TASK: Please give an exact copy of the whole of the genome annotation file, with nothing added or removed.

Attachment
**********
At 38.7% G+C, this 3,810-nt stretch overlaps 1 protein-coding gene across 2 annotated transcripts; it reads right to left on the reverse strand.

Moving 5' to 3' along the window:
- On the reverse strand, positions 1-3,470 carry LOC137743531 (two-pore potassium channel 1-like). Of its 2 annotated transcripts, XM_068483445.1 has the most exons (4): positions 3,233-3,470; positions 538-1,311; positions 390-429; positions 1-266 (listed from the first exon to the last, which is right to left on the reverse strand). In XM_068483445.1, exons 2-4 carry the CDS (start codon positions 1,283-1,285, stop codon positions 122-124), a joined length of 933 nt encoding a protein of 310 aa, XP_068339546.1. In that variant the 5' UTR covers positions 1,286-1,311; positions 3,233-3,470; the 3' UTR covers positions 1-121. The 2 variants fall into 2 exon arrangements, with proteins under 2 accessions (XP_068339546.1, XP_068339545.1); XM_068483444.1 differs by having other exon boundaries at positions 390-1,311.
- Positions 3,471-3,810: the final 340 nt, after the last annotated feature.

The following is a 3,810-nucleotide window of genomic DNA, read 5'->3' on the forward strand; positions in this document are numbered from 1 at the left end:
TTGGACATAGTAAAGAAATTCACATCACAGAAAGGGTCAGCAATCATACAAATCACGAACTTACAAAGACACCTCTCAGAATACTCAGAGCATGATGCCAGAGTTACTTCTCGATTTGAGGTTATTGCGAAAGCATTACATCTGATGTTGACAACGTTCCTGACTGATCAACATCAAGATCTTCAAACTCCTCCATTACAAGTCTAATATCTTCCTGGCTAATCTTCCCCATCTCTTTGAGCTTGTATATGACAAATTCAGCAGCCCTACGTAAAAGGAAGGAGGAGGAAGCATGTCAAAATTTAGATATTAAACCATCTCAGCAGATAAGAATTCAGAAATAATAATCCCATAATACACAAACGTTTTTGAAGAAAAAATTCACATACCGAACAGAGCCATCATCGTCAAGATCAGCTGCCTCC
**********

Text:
At 38.7% G+C, this 3,810-nt stretch overlaps 1 protein-coding gene across 2 annotated transcripts; it reads right to left on the reverse strand.

Moving 5' to 3' along the window:
- On the reverse strand, positions 1-3,470 carry LOC137743531 (two-pore potassium channel 1-like). Of its 2 annotated transcripts, XM_068483445.1 has the most exons (4): positions 3,233-3,470; positions 538-1,311; positions 390-429; positions 1-266 (listed from the first exon to the last, which is right to left on the reverse strand). In XM_068483445.1, exons 2-4 carry the CDS (start codon positions 1,283-1,285, stop codon positions 122-124), a joined length of 933 nt encoding a protein of 310 aa, XP_068339546.1. In that variant the 5' UTR covers positions 1,286-1,311; positions 3,233-3,470; the 3' UTR covers positions 1-121. The 2 variants fall into 2 exon arrangements, with proteins under 2 accessions (XP_068339546.1, XP_068339545.1); XM_068483444.1 differs by having other exon boundaries at positions 390-1,311.
- Positions 3,471-3,810: the final 340 nt, after the last annotated feature.

The following is a 3,810-nucleotide window of genomic DNA, read 5'->3' on the forward strand; positions in this document are numbered from 1 at the left end:
TTGGACATAGTAAAGAAATTCACATCACAGAAAGGGTCAGCAATCATACAAATCACGAACTTACAAAGACACCTCTCAGAATACTCAGAGCATGATGCCAGAGTTACTTCTCGATTTGAGGTTATTGCGAAAGCATTACATCTGATGTTGACAACGTTCCTGACTGATCAACATCAAGATCTTCAAACTCCTCCATTACAAGTCTAATATCTTCCTGGCTAATCTTCCCCATCTCTTTGAGCTTGTATATGACAAATTCAGCAGCCCTACGTAAAAGGAAGGAGGAGGAAGCATGTCAAAATTTAGATATTAAACCATCTCAGCAGATAAGAATTCAGAAATAATAATCCCATAATACACAAACGTTTTTGAAGAAAAAATTCACATACCGAACAGAGCCATCATCGTCAAGATCAGCTGCCTCC